Birmingham Commonwealth Games chief defends shooting snub
The organisers of the 2022 Commonwealth Games have defended their decision to exclude shooting from the programme in Birmingham, a controversial move that has prompted India to consider a boycott.
Shooting has been included in every Games since 1974 but is not one of the Commonwealth Games Federation’s “core sports” and was not listed as an optional sport in Birmingham’s bid for the multi-sport event.
In September 2018, five sports – archery, beach volleyball, cricket, para table tennis and shooting – expressed their wish to be part of the Games and an assessment panel - comprised of representatives from local and national government, as well as Birmingham 2022’s organising committee and Commonwealth England - was set up to weigh each sport’s case.
Last month, Birmingham 2022 announced that beach volleyball, para table tennis and women’s cricket had been successful but archery and shooting were out, much to the annoyance of British Shooting and International Shooting Sport Federation, which had offered to subsidise the costs of staging the event at Bisley, the Surrey venue used for the 2002 Commonwealths in Manchester.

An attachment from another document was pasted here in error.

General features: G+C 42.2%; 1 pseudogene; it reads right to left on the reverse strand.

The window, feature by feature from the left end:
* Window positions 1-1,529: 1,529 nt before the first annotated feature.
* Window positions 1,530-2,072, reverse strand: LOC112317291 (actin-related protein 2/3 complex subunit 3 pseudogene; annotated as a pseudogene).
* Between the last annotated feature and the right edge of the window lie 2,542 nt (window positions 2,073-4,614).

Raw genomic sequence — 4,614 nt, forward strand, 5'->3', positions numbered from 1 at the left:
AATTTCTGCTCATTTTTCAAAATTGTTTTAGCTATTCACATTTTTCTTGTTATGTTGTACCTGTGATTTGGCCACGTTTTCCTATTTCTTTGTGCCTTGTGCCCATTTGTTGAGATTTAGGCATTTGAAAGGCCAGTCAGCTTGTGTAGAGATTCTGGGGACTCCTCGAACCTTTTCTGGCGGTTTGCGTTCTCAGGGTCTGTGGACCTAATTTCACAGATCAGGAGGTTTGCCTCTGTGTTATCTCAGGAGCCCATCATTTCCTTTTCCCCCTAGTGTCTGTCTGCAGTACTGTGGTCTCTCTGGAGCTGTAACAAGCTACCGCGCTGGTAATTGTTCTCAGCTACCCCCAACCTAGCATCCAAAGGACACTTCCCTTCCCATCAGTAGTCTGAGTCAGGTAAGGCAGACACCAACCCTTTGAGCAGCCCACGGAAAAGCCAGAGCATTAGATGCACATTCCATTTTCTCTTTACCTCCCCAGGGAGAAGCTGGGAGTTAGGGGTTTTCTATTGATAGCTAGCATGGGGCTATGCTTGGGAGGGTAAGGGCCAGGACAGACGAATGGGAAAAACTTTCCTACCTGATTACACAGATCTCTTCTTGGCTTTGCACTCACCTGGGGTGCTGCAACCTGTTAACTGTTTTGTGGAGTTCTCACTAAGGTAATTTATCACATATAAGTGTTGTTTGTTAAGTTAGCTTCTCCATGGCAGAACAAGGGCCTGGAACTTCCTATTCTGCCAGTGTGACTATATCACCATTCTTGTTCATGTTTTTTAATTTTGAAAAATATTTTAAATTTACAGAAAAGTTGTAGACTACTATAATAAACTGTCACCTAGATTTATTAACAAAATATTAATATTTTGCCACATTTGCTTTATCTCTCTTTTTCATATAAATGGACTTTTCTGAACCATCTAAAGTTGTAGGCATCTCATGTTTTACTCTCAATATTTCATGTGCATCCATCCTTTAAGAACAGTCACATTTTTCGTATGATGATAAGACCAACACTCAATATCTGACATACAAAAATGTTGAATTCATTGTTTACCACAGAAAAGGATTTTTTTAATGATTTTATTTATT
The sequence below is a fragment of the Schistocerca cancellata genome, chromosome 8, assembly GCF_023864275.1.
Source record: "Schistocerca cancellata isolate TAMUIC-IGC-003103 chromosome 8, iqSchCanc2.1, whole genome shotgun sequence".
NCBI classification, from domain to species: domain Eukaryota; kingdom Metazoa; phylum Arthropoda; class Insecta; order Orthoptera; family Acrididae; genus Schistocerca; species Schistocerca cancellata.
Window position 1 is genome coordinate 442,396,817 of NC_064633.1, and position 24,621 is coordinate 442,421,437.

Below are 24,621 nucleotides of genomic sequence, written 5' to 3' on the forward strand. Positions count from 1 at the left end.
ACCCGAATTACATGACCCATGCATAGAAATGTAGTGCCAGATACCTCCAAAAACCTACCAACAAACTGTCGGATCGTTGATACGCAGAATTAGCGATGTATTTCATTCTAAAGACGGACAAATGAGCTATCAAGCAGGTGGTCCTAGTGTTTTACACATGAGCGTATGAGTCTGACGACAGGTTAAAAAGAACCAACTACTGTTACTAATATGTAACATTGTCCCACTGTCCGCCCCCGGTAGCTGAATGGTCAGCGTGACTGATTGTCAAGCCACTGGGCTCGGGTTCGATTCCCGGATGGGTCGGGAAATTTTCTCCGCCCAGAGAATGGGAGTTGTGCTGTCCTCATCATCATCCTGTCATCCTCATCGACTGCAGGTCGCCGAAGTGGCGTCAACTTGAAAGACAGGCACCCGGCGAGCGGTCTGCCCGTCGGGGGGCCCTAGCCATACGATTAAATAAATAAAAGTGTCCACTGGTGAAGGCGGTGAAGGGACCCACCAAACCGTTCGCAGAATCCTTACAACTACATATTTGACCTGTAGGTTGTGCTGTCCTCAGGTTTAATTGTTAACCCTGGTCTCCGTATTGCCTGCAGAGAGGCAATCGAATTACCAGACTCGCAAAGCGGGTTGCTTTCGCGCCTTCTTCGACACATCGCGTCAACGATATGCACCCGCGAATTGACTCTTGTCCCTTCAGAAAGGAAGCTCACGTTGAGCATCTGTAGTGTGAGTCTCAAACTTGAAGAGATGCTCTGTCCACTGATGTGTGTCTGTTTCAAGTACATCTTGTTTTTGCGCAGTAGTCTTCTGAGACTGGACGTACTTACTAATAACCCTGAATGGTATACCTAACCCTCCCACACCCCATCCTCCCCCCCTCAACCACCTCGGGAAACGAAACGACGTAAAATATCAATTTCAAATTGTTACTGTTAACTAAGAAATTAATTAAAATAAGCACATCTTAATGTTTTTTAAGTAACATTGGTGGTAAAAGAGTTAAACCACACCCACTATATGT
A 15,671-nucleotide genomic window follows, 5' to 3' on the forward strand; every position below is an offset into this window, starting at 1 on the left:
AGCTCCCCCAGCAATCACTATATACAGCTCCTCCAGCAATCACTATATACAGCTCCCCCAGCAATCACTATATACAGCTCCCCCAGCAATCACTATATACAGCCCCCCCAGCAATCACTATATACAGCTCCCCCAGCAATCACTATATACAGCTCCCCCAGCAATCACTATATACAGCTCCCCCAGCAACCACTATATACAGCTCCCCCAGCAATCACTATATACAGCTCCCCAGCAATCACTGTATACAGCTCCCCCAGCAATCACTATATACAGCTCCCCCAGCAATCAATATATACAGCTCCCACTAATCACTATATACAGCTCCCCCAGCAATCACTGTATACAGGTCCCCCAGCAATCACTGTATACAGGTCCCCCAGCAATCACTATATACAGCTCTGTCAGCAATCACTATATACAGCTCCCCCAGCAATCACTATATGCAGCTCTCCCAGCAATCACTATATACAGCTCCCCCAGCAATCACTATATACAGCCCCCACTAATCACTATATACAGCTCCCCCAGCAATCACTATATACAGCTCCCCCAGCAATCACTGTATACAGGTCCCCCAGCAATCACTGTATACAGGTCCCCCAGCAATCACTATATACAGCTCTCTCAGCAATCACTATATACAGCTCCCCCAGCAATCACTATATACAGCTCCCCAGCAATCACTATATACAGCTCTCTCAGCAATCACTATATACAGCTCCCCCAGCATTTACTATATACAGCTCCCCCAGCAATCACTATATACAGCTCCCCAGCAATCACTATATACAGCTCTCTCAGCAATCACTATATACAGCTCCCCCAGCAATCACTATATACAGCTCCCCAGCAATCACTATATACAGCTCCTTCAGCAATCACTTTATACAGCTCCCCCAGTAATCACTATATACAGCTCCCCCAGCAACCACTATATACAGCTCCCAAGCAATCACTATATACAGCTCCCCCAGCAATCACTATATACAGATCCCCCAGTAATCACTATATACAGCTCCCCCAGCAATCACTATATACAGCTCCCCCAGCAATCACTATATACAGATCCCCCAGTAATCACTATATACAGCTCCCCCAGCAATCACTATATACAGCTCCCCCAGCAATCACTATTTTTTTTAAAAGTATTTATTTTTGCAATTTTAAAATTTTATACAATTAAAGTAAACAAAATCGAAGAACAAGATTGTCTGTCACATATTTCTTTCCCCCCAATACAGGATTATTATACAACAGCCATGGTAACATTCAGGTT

That sparked an angry reaction in India, where shooting has been a fertile hunting ground for medals over the years, and over the weekend it emerged that the India Olympic Association has written to the sports ministry for talks about a “proposed boycott”.
While this would appear to be an extreme reaction to an organisers’ decision to exclude an optional sport for cost, legacy and logistical reasons - particularly when India’s favourite sport, cricket, has been included - the fact it has even been threatened is alarming for an event that has been bankrolled by £788million of public money and is meant to be an advert for global, post-Brexit Britain.
In a statement, Birmingham 2022’s chief executive Ian Reid said: “We want every single nation and territory eligible to compete in the Commonwealth Games, including India, to be in Birmingham in 2022. They are all assured an extremely warm welcome from a city and a region that is home to 187 nations.”
Reid then outlined how and why shooting was excluded from the programme, saying the proposed venue at Bisley “offered little or no benefit to the West Midlands, in a Games with a significant proportion of funding coming from the region”.
He also explained that the assessment panel offered shooting a chance to make a Birmingham-based proposal for just two of its four disciplines - small bore rifle and pistol - but the compromise was rejected by the sport.
The three choices for the optional sports, all of which fit neatly into existing or planned infrastructure in Birmingham, were approved by the CGF’s board last month and are expected to be ratified by a vote of the 71 Commonwealth Games Associations in the coming weeks. “We have spoken with the CGF and understand senior executives hope to meet with the Indian Olympic Association soon to discuss their concerns,” added Reid.”It’s our hope that we will be welcoming India to Birmingham in 2022.”
Sorry, we are not accepting comments on this article.